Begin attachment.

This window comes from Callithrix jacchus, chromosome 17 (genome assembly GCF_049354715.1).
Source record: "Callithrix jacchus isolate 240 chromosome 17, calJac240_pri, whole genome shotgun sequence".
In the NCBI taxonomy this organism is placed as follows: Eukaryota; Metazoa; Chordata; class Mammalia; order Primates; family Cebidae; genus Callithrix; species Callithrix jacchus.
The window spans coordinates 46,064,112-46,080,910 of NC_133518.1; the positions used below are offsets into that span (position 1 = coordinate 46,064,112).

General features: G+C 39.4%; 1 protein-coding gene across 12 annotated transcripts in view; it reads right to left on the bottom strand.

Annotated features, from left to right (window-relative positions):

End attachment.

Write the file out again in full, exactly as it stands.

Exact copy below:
This window comes from Callithrix jacchus, chromosome 17 (genome assembly GCF_049354715.1).
Source record: "Callithrix jacchus isolate 240 chromosome 17, calJac240_pri, whole genome shotgun sequence".
In the NCBI taxonomy this organism is placed as follows: Eukaryota; Metazoa; Chordata; class Mammalia; order Primates; family Cebidae; genus Callithrix; species Callithrix jacchus.
The window spans coordinates 46,064,112-46,080,910 of NC_133518.1; the positions used below are offsets into that span (position 1 = coordinate 46,064,112).

General features: G+C 39.4%; 1 protein-coding gene across 12 annotated transcripts in view; it reads right to left on the bottom strand.

Annotated features, from left to right (window-relative positions):